OK, this blog entry fits into the category of obsessive-compulsive...

Every time I hear somebody say "such-and-so is asynchronous", it kinda drives me nuts.  The same thing applies to synchronous.

The issue is that these terms describe the timing interactions between two things.  So, the I/O may be synchronous with respect to the calling thread...  That I get!   The I/O is not just plain synchronous.

My favorite example to help make this concrete lies in the SQL-OS.  This is the internal engine that implements MS SQL Server.   In the SQL-OS, there are Windows Threads and Fibers.  A fiber is just a call-stack with much lighter state than a full blown Windows thread and it is advanced by using a thread which gets associated with the fiber while the fiber is executing.  One of the cool things about fibers is that they may be executed on any of the threads in the process.

So, the SQL-OS has lots and lots of fibers.   It tends to create threads in a fashion correlated to the number of processors in the systems (I am not an expert here but the details are not the point).  There are a lot of fibers and a few threads.

When an operation is performed by SQL (say you are climbing down a BTree to get to a record which may involve some I/O), this is assigned to a fiber... that fiber is driven by a thread -- say Thread-T1.   If the work has to perform an I/O, the call stack of the fiber is suspended and Thread-T1 finds some other work to do.  When the I/O completes, it's time to get the blocked fiber going and ANY AVAILABLE THREAD is used to advance the fiber.  The work is completed by the fiber with the help of two threads.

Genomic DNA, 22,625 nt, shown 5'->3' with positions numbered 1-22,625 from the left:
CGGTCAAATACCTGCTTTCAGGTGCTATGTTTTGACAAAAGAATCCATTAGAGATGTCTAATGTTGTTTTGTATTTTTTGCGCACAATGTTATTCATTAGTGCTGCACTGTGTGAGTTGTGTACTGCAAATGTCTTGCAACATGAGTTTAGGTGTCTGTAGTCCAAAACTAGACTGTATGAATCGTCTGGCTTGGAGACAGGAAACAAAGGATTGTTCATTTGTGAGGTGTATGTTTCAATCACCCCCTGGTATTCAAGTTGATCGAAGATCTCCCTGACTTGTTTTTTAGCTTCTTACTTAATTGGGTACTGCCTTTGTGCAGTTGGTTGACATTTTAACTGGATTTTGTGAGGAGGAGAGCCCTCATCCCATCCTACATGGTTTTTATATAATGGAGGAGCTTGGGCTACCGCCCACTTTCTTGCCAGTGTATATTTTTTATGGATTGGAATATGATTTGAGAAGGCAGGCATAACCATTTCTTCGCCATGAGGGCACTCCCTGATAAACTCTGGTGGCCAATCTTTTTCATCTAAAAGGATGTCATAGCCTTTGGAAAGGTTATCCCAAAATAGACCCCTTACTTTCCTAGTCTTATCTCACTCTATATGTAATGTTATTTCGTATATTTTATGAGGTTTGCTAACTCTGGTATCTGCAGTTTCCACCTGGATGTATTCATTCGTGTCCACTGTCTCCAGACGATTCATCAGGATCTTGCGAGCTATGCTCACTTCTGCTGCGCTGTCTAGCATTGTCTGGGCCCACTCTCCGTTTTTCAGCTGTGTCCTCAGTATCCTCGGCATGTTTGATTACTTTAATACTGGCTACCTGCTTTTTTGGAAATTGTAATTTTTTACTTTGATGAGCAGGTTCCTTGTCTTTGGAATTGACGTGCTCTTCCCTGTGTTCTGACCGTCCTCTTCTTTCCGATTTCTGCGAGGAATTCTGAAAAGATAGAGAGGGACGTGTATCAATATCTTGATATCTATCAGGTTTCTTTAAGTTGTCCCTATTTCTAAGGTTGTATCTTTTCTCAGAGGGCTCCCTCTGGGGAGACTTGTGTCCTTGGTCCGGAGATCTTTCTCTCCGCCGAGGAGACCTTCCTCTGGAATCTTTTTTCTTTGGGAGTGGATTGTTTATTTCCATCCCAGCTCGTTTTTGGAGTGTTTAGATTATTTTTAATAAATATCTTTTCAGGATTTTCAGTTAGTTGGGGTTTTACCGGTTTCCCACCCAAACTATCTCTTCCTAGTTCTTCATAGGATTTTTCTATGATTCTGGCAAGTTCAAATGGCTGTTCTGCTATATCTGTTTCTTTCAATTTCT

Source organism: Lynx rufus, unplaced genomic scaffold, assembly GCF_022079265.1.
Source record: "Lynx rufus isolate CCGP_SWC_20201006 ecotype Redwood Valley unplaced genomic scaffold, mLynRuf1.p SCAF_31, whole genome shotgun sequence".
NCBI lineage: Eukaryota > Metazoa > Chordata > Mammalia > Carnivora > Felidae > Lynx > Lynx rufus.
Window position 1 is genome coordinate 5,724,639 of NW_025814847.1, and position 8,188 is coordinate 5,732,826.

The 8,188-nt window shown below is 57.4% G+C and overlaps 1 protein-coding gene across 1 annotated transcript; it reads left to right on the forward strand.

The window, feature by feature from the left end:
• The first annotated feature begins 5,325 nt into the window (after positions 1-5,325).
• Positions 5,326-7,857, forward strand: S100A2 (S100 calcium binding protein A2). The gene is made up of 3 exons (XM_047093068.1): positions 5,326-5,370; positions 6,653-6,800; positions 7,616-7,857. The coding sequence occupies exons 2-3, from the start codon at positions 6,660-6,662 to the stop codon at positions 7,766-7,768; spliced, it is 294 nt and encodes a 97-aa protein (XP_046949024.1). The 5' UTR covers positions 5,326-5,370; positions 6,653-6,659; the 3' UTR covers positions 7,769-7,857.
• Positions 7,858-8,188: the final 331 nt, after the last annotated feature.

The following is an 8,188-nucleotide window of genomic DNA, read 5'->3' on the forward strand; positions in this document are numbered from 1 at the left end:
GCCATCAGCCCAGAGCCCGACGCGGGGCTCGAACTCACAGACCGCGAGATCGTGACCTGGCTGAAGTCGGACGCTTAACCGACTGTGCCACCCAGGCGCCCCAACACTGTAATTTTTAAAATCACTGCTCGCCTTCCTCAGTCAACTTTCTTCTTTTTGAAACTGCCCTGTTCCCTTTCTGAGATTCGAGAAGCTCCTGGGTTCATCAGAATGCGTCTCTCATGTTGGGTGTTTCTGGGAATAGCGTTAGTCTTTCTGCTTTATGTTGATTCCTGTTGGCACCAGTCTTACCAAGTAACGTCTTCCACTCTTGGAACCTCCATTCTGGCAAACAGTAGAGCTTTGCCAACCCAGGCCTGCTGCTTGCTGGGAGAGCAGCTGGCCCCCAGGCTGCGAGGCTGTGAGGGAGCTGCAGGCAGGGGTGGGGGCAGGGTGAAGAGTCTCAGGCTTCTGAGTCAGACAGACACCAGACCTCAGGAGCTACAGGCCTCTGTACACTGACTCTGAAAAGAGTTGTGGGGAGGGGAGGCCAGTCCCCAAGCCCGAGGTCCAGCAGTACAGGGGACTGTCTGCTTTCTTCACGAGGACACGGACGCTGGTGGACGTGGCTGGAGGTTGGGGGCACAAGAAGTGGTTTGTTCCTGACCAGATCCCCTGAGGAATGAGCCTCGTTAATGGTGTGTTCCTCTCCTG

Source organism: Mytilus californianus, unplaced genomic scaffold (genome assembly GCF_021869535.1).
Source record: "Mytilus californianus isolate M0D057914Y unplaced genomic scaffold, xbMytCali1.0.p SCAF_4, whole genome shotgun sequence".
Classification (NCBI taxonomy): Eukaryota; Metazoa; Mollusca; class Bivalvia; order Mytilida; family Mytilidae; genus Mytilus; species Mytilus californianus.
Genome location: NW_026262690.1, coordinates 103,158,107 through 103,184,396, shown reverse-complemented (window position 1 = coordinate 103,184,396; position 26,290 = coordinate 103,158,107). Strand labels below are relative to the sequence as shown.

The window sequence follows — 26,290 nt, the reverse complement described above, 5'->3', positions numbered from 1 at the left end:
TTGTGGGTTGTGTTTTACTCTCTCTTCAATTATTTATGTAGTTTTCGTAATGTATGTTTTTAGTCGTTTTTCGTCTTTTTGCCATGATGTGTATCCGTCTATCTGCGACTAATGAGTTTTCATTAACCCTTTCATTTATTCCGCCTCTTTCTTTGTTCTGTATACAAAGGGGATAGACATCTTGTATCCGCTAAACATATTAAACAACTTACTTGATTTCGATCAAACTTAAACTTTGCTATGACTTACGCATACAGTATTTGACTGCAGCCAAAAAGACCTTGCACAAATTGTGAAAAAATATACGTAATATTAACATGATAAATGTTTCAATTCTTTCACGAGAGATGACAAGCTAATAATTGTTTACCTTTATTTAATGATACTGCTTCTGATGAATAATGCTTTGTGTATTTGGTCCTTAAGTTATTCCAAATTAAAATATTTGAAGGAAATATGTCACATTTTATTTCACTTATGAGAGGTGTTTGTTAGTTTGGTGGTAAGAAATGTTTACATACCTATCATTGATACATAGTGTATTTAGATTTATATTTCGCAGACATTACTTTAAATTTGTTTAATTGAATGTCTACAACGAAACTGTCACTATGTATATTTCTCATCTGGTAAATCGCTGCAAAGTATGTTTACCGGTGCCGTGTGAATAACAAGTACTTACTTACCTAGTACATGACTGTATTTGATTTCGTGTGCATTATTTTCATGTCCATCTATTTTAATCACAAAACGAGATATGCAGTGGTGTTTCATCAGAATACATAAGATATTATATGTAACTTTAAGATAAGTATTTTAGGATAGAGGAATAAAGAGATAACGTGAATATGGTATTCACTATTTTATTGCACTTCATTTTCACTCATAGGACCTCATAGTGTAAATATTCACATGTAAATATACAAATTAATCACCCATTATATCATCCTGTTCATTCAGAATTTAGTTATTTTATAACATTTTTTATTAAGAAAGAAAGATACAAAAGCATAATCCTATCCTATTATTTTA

So, in my opinion, the I/O we just described is:
      Synchronous with respect to the fiber and
      Asynchronous with respect to the thread.

So, is that I/O "synchronous" or "asynchronous"?   The answer is BOTH, depending on which "with respect to" is being applied.   Subjective to the fiber's perspective, the I/O is synchronous.  Subjective to both threads' perspectives, the I/O is asynchronous (and, indeed, one thread launched the I/O and a different one handled the completion of the I/O).

Indeed, the word "synchronous" means "happening at the same time".   This is meaningless in the absence of both a subject and an object. 

Every single time I hear "asynchronous", it is normal for the subject to be bound: "The I/O is asynchronous".   It is also normal in our common usage for the object to be left unbound and only defined by the imagination (and shared assumptions) of the listener.  Most often, there is an assumption of a calling thread (specifically, a Windows thread) and that the subject (e.g. the I/O) is being contrasted to the amorphously defined "thread".

So, "asynchronous" and "synchronous" are both subjective terms.